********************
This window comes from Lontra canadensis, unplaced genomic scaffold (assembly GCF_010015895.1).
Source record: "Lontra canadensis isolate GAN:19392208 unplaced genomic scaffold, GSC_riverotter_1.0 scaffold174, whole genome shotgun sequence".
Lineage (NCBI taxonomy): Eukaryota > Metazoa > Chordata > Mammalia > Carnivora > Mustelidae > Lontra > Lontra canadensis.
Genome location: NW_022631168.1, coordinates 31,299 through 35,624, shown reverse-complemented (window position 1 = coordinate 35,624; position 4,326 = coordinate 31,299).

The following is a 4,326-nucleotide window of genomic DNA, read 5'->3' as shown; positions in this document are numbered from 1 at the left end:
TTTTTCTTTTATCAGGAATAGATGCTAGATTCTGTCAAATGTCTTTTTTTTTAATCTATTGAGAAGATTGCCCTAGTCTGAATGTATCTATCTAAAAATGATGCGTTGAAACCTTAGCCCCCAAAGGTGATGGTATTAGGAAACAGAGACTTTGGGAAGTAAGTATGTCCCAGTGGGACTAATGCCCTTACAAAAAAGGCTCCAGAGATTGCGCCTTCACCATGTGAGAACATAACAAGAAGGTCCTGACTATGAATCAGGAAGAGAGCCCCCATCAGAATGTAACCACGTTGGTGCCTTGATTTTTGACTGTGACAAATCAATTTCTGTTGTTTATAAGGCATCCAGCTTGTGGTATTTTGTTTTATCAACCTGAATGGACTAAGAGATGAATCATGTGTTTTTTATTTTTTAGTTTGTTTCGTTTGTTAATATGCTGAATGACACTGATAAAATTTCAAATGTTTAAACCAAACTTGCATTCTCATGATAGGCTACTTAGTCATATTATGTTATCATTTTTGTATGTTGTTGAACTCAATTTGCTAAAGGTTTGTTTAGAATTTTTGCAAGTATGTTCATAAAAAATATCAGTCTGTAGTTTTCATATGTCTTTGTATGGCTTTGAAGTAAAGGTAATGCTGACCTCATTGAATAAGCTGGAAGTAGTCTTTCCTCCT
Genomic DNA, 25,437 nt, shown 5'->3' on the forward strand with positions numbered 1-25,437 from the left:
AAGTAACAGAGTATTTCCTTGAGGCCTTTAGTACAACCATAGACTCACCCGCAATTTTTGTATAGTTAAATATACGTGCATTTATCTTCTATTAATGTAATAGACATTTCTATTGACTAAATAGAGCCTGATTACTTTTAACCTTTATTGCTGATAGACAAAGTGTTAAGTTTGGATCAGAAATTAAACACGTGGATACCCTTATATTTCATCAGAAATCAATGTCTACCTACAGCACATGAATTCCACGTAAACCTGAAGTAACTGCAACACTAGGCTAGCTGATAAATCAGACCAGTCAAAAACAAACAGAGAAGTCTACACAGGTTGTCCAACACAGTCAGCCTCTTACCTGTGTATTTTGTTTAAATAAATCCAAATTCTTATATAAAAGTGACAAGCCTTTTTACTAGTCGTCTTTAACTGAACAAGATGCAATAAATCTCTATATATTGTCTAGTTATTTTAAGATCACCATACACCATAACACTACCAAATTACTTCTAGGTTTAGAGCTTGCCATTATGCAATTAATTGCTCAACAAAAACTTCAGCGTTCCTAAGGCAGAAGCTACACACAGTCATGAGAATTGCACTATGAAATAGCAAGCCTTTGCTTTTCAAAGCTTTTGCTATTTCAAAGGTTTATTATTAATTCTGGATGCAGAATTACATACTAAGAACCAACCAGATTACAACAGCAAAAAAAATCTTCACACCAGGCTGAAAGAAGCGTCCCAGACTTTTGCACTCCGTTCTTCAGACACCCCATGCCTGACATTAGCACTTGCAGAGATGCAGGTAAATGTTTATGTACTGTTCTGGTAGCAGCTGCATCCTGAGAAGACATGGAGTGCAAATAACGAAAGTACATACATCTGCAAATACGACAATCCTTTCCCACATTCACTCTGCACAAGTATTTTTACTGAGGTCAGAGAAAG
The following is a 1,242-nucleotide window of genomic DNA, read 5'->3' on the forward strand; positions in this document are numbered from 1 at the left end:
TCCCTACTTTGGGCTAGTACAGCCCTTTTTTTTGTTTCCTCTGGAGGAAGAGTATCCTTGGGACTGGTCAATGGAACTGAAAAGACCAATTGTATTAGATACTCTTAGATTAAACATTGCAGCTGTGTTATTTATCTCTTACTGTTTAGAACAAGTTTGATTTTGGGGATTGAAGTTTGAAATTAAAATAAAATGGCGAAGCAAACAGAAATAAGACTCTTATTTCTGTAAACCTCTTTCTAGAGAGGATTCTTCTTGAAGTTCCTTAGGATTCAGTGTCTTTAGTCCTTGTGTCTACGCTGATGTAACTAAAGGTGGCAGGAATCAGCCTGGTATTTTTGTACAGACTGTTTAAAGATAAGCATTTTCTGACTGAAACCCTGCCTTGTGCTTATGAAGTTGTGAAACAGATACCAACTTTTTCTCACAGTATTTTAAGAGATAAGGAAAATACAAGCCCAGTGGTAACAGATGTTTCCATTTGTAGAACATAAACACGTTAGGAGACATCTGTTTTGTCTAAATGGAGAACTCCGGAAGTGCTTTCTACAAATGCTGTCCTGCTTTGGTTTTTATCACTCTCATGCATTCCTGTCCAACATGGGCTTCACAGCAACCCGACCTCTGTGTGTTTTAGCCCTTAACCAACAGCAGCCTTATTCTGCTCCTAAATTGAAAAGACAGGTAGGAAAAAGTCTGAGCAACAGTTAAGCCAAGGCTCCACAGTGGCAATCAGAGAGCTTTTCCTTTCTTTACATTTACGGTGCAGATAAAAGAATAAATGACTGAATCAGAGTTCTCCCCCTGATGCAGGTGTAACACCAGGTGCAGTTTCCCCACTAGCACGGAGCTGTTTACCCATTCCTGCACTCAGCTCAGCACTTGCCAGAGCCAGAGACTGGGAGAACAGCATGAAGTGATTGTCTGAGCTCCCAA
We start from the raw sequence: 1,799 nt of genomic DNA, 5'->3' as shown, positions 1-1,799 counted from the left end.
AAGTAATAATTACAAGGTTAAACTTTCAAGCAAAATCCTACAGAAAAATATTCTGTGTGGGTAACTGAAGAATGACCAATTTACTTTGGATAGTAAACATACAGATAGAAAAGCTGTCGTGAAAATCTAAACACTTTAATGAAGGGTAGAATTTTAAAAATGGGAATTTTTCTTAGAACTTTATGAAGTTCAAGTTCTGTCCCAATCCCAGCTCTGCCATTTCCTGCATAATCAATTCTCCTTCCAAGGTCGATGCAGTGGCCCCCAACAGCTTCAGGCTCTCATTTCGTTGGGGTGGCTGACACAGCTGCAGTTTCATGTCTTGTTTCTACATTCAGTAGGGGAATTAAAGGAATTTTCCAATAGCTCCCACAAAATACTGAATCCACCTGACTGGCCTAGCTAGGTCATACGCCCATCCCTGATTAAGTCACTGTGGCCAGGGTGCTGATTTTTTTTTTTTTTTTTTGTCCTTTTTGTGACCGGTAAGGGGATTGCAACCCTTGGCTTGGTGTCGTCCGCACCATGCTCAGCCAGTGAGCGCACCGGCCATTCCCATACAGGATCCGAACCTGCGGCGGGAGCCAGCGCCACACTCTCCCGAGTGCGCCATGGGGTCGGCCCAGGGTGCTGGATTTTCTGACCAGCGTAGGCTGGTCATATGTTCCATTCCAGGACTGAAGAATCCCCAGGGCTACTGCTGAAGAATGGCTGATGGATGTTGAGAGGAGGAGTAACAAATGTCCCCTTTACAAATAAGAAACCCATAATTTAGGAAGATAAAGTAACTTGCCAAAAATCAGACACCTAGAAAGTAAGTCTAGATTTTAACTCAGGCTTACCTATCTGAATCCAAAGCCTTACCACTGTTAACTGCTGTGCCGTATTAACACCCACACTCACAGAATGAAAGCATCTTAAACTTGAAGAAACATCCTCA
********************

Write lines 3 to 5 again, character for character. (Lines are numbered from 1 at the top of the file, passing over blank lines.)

Lineage (NCBI taxonomy): Eukaryota > Metazoa > Chordata > Mammalia > Carnivora > Mustelidae > Lontra > Lontra canadensis.
Genome location: NW_022631168.1, coordinates 31,299 through 35,624, shown reverse-complemented (window position 1 = coordinate 35,624; position 4,326 = coordinate 31,299).

The following is a 4,326-nucleotide window of genomic DNA, read 5'->3' as shown; positions in this document are numbered from 1 at the left end: